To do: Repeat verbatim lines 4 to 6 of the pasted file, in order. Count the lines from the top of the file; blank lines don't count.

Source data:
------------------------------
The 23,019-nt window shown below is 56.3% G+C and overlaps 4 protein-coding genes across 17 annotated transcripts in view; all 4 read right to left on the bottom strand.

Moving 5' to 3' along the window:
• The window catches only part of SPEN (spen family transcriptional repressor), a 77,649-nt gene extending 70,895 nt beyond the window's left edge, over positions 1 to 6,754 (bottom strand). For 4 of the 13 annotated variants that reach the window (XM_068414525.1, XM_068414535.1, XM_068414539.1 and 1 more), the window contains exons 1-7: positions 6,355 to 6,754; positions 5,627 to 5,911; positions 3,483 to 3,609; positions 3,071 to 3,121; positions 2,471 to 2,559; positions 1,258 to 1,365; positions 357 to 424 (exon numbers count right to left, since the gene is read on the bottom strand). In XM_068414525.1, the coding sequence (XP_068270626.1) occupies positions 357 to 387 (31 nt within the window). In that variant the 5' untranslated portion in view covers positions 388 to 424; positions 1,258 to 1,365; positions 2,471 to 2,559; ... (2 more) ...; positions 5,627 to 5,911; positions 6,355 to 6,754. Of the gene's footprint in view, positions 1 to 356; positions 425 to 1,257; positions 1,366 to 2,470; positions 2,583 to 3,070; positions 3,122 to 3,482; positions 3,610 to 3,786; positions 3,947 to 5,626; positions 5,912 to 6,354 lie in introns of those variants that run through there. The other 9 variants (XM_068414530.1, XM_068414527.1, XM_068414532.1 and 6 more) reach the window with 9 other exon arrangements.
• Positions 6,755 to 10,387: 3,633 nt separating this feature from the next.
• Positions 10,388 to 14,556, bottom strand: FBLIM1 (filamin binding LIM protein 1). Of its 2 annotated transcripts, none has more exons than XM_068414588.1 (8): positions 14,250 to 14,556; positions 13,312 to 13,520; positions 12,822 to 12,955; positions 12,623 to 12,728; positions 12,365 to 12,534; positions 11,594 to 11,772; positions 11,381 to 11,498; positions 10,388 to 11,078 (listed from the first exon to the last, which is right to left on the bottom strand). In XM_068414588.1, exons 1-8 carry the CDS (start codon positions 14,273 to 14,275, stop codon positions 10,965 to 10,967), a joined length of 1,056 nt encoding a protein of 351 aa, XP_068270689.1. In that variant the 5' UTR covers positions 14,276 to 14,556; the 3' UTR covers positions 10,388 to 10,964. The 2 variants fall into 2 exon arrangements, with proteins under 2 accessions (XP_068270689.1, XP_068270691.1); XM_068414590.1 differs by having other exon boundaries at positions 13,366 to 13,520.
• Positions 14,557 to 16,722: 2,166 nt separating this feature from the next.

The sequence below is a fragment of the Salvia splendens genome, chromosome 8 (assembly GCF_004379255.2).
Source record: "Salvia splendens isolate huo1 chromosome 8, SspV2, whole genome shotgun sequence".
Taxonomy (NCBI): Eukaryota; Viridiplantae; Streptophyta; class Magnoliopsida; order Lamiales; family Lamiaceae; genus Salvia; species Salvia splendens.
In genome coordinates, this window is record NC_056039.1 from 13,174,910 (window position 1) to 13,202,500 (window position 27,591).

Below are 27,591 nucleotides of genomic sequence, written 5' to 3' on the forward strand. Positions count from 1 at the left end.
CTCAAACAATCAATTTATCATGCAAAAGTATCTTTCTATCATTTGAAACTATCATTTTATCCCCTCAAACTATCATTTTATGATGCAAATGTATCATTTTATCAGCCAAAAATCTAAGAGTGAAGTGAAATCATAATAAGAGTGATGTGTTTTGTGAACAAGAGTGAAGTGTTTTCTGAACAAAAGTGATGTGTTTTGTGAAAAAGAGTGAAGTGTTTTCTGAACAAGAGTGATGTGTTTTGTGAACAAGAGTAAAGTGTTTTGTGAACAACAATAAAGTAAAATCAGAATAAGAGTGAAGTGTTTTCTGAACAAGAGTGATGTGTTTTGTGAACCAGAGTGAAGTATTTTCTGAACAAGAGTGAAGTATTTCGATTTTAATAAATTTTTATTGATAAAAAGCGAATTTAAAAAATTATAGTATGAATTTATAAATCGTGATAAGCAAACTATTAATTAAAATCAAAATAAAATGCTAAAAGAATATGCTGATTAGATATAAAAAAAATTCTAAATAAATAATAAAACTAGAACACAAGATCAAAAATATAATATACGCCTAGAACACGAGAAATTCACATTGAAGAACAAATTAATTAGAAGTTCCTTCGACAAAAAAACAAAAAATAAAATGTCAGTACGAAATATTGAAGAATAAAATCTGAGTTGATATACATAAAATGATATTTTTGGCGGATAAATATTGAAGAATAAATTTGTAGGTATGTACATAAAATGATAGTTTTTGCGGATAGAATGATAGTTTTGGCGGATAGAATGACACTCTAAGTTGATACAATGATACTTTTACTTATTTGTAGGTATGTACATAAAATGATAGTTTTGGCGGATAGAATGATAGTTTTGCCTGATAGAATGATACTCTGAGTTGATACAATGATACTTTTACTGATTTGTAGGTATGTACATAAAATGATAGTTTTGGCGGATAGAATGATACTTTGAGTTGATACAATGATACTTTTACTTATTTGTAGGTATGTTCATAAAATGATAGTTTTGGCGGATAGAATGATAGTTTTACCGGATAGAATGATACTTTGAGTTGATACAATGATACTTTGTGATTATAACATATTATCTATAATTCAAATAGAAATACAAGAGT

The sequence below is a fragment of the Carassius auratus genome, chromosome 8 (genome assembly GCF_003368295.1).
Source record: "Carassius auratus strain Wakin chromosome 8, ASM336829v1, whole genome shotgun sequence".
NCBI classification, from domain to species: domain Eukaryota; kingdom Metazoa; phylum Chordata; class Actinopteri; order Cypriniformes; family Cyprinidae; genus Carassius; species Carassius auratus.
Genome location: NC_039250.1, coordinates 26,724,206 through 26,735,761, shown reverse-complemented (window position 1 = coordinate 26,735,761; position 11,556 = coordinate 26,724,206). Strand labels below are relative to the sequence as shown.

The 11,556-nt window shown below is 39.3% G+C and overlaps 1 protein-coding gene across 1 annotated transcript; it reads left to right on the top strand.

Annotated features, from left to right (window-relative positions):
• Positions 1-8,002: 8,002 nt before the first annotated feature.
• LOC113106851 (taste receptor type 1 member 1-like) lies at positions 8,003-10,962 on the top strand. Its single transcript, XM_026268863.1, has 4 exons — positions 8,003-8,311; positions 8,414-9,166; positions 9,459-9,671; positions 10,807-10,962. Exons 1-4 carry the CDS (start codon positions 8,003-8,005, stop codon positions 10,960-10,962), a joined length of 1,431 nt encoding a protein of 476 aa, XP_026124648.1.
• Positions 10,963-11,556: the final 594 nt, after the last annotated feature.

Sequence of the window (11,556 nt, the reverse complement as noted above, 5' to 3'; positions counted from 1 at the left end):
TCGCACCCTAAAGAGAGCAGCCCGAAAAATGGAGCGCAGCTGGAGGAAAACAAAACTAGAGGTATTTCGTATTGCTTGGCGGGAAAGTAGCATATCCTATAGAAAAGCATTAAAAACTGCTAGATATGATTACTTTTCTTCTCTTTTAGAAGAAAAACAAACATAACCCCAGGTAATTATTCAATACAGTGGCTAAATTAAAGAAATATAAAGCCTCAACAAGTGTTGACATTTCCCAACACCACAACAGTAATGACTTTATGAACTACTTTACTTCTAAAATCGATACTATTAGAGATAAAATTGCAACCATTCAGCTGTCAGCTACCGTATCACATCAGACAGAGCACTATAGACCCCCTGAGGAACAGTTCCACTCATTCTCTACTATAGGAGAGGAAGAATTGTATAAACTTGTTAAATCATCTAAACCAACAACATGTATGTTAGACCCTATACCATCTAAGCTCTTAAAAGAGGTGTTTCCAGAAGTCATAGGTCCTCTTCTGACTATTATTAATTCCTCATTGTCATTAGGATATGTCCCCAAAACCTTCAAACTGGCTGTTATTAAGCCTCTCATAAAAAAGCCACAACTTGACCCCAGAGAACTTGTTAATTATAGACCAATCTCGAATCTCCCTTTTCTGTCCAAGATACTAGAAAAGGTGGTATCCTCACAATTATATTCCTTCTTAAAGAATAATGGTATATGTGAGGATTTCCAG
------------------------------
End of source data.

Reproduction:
• Positions 6,755 to 10,387: 3,633 nt separating this feature from the next.
• Positions 10,388 to 14,556, bottom strand: FBLIM1 (filamin binding LIM protein 1). Of its 2 annotated transcripts, none has more exons than XM_068414588.1 (8): positions 14,250 to 14,556; positions 13,312 to 13,520; positions 12,822 to 12,955; positions 12,623 to 12,728; positions 12,365 to 12,534; positions 11,594 to 11,772; positions 11,381 to 11,498; positions 10,388 to 11,078 (listed from the first exon to the last, which is right to left on the bottom strand). In XM_068414588.1, exons 1-8 carry the CDS (start codon positions 14,273 to 14,275, stop codon positions 10,965 to 10,967), a joined length of 1,056 nt encoding a protein of 351 aa, XP_068270689.1. In that variant the 5' UTR covers positions 14,276 to 14,556; the 3' UTR covers positions 10,388 to 10,964. The 2 variants fall into 2 exon arrangements, with proteins under 2 accessions (XP_068270689.1, XP_068270691.1); XM_068414590.1 differs by having other exon boundaries at positions 13,366 to 13,520.
• Positions 14,557 to 16,722: 2,166 nt separating this feature from the next.